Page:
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Hundreds of unclaimed bags sit at Salt Lake City airport as Southwest promises return to normal

Anxiety, frustration turns to exhausted relief for passengers returning home after delays

SHARE Hundreds of unclaimed bags sit at Salt Lake City airport as Southwest promises return to normal
Casandra Friend celebrates finding her luggage at the Southwest Airlines carousel at the Salt Lake airport.

Casandra Friend, of Provo, celebrates after finding her luggage at the Southwest Airlines luggage carousel at the Salt Lake City International Airport in Salt Lake City on Friday, Dec. 30, 2022. Southwest Airlines says it’s poised to resume normal schedules after a tumultuous eight-day meltdown that left hundreds of thousands of passengers delayed or stranded.

Laura Seitz, Deseret News

For Daniel and Casandra Friend, the last four days have blurred together into what felt like one long, expensive day full of anxiety and exhaustion.

On Christmas Day, the Friends and their two daughters, ages 2 and 3, were supposed to fly home to Utah from their visit with grandpa and grandma in Texas. But after they had already checked their luggage — right as they were supposed to board their flight out of Dallas Love Field Airport — they were swept up in the great Southwest Airlines meltdown.

The flight was canceled due to a crew member shortage, and they weren’t getting their belongings back — including two car seats for their toddlers.

“They said they didn’t have enough manpower to take it off the plane and give it back,” Daniel Friend told the Deseret News on Friday morning. “So it was going to Salt Lake without us.”

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Luggage waits to be collected at the Southwest Airlines luggage carousel at the Salt Lake City International Airport in Salt Lake City on Friday, Dec. 30, 2022. Southwest Airlines says it’s poised to resume normal schedules after a tumultuous eight-day meltdown that left hundreds of thousands of passengers delayed or stranded.

Laura Seitz, Deseret News

Suddenly they had to figure out how to get their girls safely from the airport without car seats — and how to spend the next four days in Dallas with nothing but the clothes on their back.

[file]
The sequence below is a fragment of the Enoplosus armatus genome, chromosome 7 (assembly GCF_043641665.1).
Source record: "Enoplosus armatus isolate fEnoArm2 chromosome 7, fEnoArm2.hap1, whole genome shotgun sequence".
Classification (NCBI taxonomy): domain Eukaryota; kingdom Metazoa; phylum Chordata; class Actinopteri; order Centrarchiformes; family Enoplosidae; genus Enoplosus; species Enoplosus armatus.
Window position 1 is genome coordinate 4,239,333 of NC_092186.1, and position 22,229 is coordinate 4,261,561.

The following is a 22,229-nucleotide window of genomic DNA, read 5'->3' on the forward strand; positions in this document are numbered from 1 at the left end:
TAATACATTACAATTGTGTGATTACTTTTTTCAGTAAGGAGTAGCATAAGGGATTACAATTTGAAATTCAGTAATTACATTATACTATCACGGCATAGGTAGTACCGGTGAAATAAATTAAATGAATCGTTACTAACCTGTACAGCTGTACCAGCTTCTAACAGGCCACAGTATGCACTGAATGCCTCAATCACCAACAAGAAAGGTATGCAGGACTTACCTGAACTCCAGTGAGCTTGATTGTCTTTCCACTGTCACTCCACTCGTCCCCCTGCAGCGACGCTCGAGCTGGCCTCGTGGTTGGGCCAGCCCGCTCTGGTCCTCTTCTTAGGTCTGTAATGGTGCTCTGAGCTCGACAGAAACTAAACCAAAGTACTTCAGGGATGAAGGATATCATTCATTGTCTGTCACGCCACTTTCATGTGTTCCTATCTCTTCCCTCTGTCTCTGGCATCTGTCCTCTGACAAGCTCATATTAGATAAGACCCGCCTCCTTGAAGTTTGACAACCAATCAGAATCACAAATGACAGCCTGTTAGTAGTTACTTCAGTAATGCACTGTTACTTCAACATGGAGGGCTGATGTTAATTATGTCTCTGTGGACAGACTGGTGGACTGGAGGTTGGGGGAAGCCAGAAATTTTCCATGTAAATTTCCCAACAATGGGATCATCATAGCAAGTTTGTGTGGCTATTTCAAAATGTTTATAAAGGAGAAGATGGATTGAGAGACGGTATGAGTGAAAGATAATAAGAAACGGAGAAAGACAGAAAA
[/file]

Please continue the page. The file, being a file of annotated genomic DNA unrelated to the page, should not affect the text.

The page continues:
“Thankfully, my brother was still in town for Christmas, so I was able to borrow his car seats on the way back,” Daniel Friend said. “But then we went to Target the next day ... and we spent $1,000 on brand-new car seats, toiletries and clothes, because all of our luggage was gone.”

Fast forward to Friday, when Southwest promised a return to a normal flight schedule, and the Friends were among dozens of passengers searching for their belongings in a sea of unclaimed baggage at the Salt Lake City International Airport.

Luckily, the bags were well organized and the Friends easily spotted their bags and car seats.

“We’re just relieved that we finally got to fly today,” Daniel Friend said, just as he and his family were getting ready to embark on their last leg of their journey — the shuttle to the economy lot to pick up their car, then their drive home to Provo.

At home, Christmas presents are still waiting under the tree for their girls to unwrap.

As for the $1,000 spent to salvage the last four days, Daniel Friend said he’ll be starting the process to seek a reimbursement from Southwest — but he’s grateful their family budget could absorb the unexpected blow.

“We missed the money, but we’ll be OK. A lot of people aren’t in that position,” Daniel Friend said.

Southwest has said it will honor “reasonable requests for reimbursement,” including for meals, hotel and alternate transportation. The airline has encouraged passengers to submit receipts for consideration on Southwest.com.

Southwest CEO Bob Jordan said in an interview on ABC’s ”Good Morning America” on Friday that the airline is prioritizing reimbursing customers and getting them reunited with their luggage. He continued to apologize, and said beyond safety, there’s “no greater focus” than taking care of customers.

“There’s just no way almost to apologize enough because we love our customers, we love our people and really impacted their plans,” Jordan said. “There will be a lot of lessons learned that come out of this.”

Customers gather at the Southwest Airlines customer service office at Salt Lake City International Airport on Dec. 30, 2022.

Customers gather at the Southwest Airlines customer service office at the Salt Lake City International Airport in Salt Lake City on Friday, Dec. 30, 2022. Southwest Airlines says it’s poised to resume normal schedules after a tumultuous eight-day meltdown that left hundreds of thousands of passengers delayed or stranded.

Laura Seitz, Deseret News

As of Friday afternoon, no flights had been canceled at Salt Lake City International Airport. About 67 had been delayed, according to the FlightAware MiseryMap, but airport spokeswoman Nancy Volmer said those were likely due to de-icing needs. A massive snowstorm is expected to pummel Utah over the New Year’s holiday weekend.

“There aren’t any cancellations today, which is great,” Volmer said. “That’s good to see for sure.”

Friday was slated to be an unusually busy day, even for a holiday weekend. Due to weather and rebooked flights, passenger volumes shifted throughout the week. Friday, over 29,100 passengers are expected to come through the Salt Lake City airport’s front door, not including connections, Volmer said.

Hopefully, Friday marks the tail end of the Southwest chaos.

“Things are looking up,” Volmer said, thanking “all of the passengers for their patience and staff who have been managing a very challenging situation.”

Contributing: Alex Cabrero